Politics

Maybe National won’t need Winston come September after all

Pollwatch: A new Colmar Brunton / One News poll suggests NZ First is tracking to overtake the Greens, but a sweet post-budget result for Bill English leaves open the possibility they’ll be surplus to requirements

Bill English can treat himself to a warm bath of tinned spaghetti tonight: the post-budget poll by Colmar Brunton for One News has the National Party in a commanding lead, on a six-month high of 49%. However you slice it, that’s a remarkable achievement for a party approaching the end of its third term in charge.

The conventional wisdom is that National will need New Zealand First to govern after September, but on the basis of these numbers, it would be business as usual: National would be able to govern with a couple of seats from ACT and the Māori Party – they wouldn’t even rely on Peter Dunne retaining Ohariu. Strikingly, National’s 49% is more than Labour, the Greens and NZ First combined.

The headline numbers, with change, if any, from the last CM/One poll, published in March:

National: 49% (+3)

Labour: 30%

Green: 9% (-2)

NZ First: 9% (+1)

Opportunities: 1% (+1)

Māori Party: 1% (-3)

ACT: 1% (+1)

Much of it may be down to a budget bounce – “Steven Joyce’s big spending budget”, as One News had it – but any fears (or hopes) that National’s support might slump with the departure of the since honoured Knight of Parnell have been soundly disabused. Whether down to broad economic satisfaction, or English’s governing chops, or shortcomings on the part of the opposition (or more likely a combination of all of those), National looks as comfortable as ever. They have not apparently suffered from the ongoing strains of the housing crisis, from the mixed messages on Israel, nor from the serious embarrassment of Alfred Ngaro’s outburst.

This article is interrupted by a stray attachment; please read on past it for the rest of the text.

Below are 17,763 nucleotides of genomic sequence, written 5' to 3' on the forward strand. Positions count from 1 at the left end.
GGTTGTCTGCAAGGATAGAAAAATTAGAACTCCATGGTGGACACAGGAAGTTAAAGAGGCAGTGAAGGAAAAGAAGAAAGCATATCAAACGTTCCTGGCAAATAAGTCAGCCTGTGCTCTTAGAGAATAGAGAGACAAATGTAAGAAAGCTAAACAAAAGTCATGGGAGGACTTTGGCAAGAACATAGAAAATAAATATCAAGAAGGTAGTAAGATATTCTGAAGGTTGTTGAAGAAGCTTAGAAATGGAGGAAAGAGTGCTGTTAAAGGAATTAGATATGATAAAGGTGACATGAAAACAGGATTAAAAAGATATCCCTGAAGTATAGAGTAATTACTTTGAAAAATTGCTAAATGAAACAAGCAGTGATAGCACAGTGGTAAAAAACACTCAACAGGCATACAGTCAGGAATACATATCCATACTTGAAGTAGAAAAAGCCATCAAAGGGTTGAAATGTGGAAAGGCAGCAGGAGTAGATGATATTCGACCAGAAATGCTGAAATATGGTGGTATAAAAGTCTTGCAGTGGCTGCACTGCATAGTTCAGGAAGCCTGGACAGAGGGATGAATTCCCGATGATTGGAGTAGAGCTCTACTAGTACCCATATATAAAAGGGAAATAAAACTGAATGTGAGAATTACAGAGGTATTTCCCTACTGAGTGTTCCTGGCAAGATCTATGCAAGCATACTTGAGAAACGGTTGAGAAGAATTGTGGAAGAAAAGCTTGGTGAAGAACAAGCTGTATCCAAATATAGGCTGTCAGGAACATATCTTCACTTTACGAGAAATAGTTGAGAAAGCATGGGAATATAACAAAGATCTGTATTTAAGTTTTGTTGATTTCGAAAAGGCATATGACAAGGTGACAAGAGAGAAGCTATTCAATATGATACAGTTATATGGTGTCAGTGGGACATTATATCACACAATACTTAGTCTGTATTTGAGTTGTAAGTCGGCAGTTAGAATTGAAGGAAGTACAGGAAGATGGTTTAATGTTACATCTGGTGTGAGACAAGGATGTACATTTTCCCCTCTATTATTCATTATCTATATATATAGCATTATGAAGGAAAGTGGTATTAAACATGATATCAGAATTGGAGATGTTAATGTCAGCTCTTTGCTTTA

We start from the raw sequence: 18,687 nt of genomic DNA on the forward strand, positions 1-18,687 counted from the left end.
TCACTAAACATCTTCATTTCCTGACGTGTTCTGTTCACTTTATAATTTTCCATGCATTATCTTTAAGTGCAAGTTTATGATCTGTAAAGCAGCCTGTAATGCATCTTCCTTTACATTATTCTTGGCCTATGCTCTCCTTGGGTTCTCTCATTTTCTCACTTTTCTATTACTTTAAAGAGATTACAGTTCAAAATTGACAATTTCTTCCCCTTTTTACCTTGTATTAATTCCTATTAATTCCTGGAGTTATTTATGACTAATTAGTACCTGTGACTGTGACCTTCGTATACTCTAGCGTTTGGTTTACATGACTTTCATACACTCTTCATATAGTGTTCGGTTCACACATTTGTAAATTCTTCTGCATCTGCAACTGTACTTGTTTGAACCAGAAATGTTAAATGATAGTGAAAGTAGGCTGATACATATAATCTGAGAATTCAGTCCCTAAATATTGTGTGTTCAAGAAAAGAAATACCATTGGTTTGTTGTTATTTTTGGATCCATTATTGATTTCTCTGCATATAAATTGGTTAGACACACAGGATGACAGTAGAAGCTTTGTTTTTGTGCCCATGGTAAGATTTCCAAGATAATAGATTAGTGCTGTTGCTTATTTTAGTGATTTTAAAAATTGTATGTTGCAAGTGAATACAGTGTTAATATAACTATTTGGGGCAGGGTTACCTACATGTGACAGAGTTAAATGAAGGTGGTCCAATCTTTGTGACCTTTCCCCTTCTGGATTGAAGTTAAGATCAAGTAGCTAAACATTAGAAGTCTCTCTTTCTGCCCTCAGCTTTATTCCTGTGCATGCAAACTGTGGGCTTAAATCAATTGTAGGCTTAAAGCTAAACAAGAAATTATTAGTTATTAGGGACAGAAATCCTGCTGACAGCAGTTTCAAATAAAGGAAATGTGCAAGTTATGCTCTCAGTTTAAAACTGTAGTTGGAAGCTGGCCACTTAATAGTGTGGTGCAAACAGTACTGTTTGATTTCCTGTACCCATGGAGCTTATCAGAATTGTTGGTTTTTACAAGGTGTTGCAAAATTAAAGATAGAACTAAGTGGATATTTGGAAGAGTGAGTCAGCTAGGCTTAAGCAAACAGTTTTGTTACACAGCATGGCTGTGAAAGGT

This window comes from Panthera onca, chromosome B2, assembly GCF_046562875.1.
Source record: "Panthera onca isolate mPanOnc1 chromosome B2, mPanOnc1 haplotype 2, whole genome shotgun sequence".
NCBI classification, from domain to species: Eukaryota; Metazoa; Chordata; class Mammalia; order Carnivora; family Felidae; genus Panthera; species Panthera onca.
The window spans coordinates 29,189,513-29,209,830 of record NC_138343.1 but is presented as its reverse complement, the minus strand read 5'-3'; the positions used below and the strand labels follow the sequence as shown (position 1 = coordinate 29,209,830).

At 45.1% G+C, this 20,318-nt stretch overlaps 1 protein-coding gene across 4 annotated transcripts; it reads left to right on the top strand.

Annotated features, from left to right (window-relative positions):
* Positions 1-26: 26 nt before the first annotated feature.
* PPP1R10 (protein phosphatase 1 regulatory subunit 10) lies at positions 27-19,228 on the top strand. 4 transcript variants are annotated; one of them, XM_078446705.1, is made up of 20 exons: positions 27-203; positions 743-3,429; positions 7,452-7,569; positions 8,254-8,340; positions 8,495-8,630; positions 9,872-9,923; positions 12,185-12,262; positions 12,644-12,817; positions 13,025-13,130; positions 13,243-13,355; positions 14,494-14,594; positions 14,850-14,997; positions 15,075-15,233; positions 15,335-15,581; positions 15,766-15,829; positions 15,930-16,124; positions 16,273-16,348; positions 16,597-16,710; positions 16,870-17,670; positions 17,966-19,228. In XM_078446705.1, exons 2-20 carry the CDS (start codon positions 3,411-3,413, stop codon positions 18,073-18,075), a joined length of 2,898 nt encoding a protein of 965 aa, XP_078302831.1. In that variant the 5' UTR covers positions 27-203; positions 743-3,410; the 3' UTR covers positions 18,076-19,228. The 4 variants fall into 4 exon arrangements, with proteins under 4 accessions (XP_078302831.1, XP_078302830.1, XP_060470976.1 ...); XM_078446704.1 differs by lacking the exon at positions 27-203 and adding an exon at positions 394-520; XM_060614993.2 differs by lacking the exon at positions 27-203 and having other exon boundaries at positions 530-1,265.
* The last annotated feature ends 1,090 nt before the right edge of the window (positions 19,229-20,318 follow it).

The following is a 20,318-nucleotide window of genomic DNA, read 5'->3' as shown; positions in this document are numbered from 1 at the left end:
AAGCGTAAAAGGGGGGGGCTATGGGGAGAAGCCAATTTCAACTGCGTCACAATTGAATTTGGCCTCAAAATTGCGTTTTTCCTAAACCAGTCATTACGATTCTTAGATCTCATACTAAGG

Of course, it’s just one poll. The UK election may be instructive here: not just because it shows that fortunes can swing during a campaign, but also because of the wide divergence among the polling companies, which put the Conservatives’ lead anywhere from 1% over Labour to 12%.

For what it’s worth, however: a glance back three years. Given the numbers above come from a Colmar Brunton / One News poll roughly three months out from an election, let’s have a look at the numbers from a Colmar Brunton / One News poll from June 2014, roughly three months out from an election. How do they compare with the official (rounded to nearest percentage point) results?

National: June 2014 poll 50% ⇒ Official 2014 result 47%

Labour: 29% ⇒ 26%

Green: 12% ⇒ 11%

NZ First: 4% ⇒ 9%

ACT: 1% ⇒ 1%

Maori: 1% ⇒ 1%

Mana/Internet: 2% ⇒ 1%

Apart from anything else, that augurs well for renowned poll besmircher Winston Peters: there is every chance NZ First will overtake the Greens into third spot in 2017.

For Labour, meanwhile, the only relief really is that their number in this poll, as in the last Colmar survey, begins with a three. Symbolically, to drop into the twentysomething doldrums would be painful for the main party of opposition. Even were that to happen, it’s pretty much inconceivable there would be any pre-election challenge to Andrew Little’s leadership, but cracks might well start to appear.

In other notable mentions, the Māori Party surge in the March poll appears to have been a blip: they’re down from 4% then to 1% today. Gareth Morgan’s Opportunities Party can be satisfied that they’re firmly on the board, registering a single point in both this and the last Newshub poll – just another four to go and they’re in. Easy. And Little has leapfrogged his deputy Jacinda Ardern to make him again the highest ranking preferred PM among Labour MPs – but at 8%, one ahead of the Rt Hon Winston Raymond Peters, no pasta bath for him today.


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